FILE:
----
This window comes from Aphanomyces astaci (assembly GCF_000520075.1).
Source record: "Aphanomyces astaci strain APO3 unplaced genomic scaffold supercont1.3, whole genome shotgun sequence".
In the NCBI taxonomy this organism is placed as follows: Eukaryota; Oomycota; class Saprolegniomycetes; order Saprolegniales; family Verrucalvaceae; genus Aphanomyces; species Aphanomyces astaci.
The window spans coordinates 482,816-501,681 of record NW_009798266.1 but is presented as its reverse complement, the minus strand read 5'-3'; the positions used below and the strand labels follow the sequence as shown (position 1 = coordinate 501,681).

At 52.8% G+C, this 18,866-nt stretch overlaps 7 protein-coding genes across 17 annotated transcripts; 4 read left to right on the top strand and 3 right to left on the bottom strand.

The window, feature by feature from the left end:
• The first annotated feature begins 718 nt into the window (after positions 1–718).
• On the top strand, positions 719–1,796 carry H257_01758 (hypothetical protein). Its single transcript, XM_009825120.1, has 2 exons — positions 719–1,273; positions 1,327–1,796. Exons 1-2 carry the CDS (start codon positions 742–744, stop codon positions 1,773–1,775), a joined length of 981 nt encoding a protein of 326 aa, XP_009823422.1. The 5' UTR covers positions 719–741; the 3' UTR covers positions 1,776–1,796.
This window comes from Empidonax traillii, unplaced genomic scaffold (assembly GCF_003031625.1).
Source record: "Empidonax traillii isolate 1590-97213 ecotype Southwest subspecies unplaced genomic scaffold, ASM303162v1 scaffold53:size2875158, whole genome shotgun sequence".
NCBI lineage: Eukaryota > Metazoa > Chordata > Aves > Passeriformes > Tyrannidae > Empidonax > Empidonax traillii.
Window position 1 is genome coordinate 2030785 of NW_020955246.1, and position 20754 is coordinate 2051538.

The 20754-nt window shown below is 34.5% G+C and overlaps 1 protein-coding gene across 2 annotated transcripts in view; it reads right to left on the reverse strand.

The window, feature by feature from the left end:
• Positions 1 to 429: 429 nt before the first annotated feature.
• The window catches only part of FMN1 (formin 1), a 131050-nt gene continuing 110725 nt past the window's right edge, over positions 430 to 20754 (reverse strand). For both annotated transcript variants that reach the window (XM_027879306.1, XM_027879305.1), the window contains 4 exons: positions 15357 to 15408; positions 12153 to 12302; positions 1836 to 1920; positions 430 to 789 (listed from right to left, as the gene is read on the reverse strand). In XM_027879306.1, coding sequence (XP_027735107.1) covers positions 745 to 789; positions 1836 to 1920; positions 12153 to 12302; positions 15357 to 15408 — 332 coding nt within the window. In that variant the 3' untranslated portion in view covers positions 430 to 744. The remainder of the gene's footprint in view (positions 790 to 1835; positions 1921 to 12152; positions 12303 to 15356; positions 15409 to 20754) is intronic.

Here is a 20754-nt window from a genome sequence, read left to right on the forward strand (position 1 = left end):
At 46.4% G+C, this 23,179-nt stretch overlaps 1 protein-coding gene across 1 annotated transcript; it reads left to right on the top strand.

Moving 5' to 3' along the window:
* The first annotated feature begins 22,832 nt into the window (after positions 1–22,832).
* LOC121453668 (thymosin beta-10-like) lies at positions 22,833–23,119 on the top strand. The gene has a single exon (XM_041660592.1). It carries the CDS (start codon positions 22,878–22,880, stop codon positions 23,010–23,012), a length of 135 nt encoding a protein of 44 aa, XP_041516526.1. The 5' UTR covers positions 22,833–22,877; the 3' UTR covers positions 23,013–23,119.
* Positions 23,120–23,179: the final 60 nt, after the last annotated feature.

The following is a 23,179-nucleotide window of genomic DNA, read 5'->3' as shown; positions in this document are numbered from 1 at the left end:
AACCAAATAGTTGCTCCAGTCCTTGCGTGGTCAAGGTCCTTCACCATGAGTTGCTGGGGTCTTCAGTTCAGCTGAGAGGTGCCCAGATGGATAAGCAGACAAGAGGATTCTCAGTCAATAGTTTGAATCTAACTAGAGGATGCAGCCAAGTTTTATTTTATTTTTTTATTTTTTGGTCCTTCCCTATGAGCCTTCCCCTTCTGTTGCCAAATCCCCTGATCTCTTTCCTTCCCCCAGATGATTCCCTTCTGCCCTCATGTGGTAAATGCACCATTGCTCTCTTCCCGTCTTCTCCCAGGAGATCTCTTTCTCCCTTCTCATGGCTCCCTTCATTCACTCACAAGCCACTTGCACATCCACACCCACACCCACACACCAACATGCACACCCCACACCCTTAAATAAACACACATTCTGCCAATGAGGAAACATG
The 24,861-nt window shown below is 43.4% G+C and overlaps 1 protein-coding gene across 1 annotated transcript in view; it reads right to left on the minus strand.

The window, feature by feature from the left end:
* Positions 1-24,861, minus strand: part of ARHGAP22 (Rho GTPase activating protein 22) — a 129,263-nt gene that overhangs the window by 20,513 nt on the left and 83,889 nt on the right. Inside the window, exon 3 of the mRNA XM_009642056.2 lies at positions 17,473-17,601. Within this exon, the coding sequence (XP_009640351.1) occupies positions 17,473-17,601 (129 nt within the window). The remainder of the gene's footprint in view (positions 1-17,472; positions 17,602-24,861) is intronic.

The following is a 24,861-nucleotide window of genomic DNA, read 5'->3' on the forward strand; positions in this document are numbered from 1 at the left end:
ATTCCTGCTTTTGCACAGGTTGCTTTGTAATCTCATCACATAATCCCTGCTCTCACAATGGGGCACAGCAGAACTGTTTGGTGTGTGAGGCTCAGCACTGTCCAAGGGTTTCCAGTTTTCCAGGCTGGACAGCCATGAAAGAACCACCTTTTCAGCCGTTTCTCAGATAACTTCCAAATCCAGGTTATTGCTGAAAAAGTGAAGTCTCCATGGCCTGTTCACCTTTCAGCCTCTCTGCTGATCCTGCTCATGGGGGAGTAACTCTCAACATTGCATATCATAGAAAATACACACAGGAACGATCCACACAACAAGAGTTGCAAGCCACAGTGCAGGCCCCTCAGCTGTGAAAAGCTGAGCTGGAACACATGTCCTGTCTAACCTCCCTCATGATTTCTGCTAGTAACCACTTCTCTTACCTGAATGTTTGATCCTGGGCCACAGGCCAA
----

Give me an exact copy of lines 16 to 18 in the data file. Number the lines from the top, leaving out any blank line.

• The window catches only part of FMN1 (formin 1), a 131050-nt gene continuing 110725 nt past the window's right edge, over positions 430 to 20754 (reverse strand). For both annotated transcript variants that reach the window (XM_027879306.1, XM_027879305.1), the window contains 4 exons: positions 15357 to 15408; positions 12153 to 12302; positions 1836 to 1920; positions 430 to 789 (listed from right to left, as the gene is read on the reverse strand). In XM_027879306.1, coding sequence (XP_027735107.1) covers positions 745 to 789; positions 1836 to 1920; positions 12153 to 12302; positions 15357 to 15408 — 332 coding nt within the window. In that variant the 3' untranslated portion in view covers positions 430 to 744. The remainder of the gene's footprint in view (positions 790 to 1835; positions 1921 to 12152; positions 12303 to 15356; positions 15409 to 20754) is intronic.

Here is a 20754-nt window from a genome sequence, read left to right on the forward strand (position 1 = left end):
At 46.4% G+C, this 23,179-nt stretch overlaps 1 protein-coding gene across 1 annotated transcript; it reads left to right on the top strand.